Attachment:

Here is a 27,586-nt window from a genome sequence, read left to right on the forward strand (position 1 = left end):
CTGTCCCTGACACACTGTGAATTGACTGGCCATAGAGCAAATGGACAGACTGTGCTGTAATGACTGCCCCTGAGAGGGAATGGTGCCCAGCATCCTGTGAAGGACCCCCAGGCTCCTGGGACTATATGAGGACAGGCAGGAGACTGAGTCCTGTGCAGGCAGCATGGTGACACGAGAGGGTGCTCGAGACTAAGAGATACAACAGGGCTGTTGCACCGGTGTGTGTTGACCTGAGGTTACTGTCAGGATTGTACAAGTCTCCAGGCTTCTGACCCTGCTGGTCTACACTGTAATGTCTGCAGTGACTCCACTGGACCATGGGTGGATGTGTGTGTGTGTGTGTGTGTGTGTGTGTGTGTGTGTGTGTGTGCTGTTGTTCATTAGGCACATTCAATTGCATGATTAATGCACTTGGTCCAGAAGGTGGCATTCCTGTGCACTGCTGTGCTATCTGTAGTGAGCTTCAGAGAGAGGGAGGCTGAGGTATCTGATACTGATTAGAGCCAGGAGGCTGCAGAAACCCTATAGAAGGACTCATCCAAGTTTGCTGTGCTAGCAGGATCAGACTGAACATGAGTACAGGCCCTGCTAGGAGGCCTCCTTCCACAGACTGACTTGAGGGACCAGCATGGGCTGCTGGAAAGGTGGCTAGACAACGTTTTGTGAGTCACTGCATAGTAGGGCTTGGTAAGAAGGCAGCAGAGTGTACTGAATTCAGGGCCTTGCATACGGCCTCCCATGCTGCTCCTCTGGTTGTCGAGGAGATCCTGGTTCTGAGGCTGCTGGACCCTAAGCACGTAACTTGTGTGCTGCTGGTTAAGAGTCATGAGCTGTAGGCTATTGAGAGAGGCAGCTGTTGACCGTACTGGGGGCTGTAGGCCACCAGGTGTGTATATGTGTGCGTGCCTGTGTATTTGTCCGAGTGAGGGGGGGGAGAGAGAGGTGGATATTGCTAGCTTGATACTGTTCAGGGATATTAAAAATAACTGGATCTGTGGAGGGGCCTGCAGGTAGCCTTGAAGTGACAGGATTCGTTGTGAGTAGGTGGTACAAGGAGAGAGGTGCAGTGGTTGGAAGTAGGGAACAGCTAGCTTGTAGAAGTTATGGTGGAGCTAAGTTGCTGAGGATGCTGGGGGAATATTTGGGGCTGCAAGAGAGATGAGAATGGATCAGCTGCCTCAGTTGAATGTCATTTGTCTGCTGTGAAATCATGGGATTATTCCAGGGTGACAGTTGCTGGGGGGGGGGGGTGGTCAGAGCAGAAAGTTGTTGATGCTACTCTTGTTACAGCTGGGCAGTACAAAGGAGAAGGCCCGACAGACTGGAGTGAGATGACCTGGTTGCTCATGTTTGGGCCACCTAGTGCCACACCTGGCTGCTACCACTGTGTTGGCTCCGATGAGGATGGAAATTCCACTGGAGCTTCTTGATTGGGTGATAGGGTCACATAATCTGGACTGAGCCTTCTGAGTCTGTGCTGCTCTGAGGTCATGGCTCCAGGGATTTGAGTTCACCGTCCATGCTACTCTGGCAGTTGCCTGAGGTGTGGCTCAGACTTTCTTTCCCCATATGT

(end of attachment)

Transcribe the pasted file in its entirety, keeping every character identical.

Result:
Here is a 27,586-nt window from a genome sequence, read left to right on the forward strand (position 1 = left end):
CTGTCCCTGACACACTGTGAATTGACTGGCCATAGAGCAAATGGACAGACTGTGCTGTAATGACTGCCCCTGAGAGGGAATGGTGCCCAGCATCCTGTGAAGGACCCCCAGGCTCCTGGGACTATATGAGGACAGGCAGGAGACTGAGTCCTGTGCAGGCAGCATGGTGACACGAGAGGGTGCTCGAGACTAAGAGATACAACAGGGCTGTTGCACCGGTGTGTGTTGACCTGAGGTTACTGTCAGGATTGTACAAGTCTCCAGGCTTCTGACCCTGCTGGTCTACACTGTAATGTCTGCAGTGACTCCACTGGACCATGGGTGGATGTGTGTGTGTGTGTGTGTGTGTGTGTGTGTGTGTGTGTGTGTGCTGTTGTTCATTAGGCACATTCAATTGCATGATTAATGCACTTGGTCCAGAAGGTGGCATTCCTGTGCACTGCTGTGCTATCTGTAGTGAGCTTCAGAGAGAGGGAGGCTGAGGTATCTGATACTGATTAGAGCCAGGAGGCTGCAGAAACCCTATAGAAGGACTCATCCAAGTTTGCTGTGCTAGCAGGATCAGACTGAACATGAGTACAGGCCCTGCTAGGAGGCCTCCTTCCACAGACTGACTTGAGGGACCAGCATGGGCTGCTGGAAAGGTGGCTAGACAACGTTTTGTGAGTCACTGCATAGTAGGGCTTGGTAAGAAGGCAGCAGAGTGTACTGAATTCAGGGCCTTGCATACGGCCTCCCATGCTGCTCCTCTGGTTGTCGAGGAGATCCTGGTTCTGAGGCTGCTGGACCCTAAGCACGTAACTTGTGTGCTGCTGGTTAAGAGTCATGAGCTGTAGGCTATTGAGAGAGGCAGCTGTTGACCGTACTGGGGGCTGTAGGCCACCAGGTGTGTATATGTGTGCGTGCCTGTGTATTTGTCCGAGTGAGGGGGGGGAGAGAGAGGTGGATATTGCTAGCTTGATACTGTTCAGGGATATTAAAAATAACTGGATCTGTGGAGGGGCCTGCAGGTAGCCTTGAAGTGACAGGATTCGTTGTGAGTAGGTGGTACAAGGAGAGAGGTGCAGTGGTTGGAAGTAGGGAACAGCTAGCTTGTAGAAGTTATGGTGGAGCTAAGTTGCTGAGGATGCTGGGGGAATATTTGGGGCTGCAAGAGAGATGAGAATGGATCAGCTGCCTCAGTTGAATGTCATTTGTCTGCTGTGAAATCATGGGATTATTCCAGGGTGACAGTTGCTGGGGGGGGGGGGTGGTCAGAGCAGAAAGTTGTTGATGCTACTCTTGTTACAGCTGGGCAGTACAAAGGAGAAGGCCCGACAGACTGGAGTGAGATGACCTGGTTGCTCATGTTTGGGCCACCTAGTGCCACACCTGGCTGCTACCACTGTGTTGGCTCCGATGAGGATGGAAATTCCACTGGAGCTTCTTGATTGGGTGATAGGGTCACATAATCTGGACTGAGCCTTCTGAGTCTGTGCTGCTCTGAGGTCATGGCTCCAGGGATTTGAGTTCACCGTCCATGCTACTCTGGCAGTTGCCTGAGGTGTGGCTCAGACTTTCTTTCCCCATATGT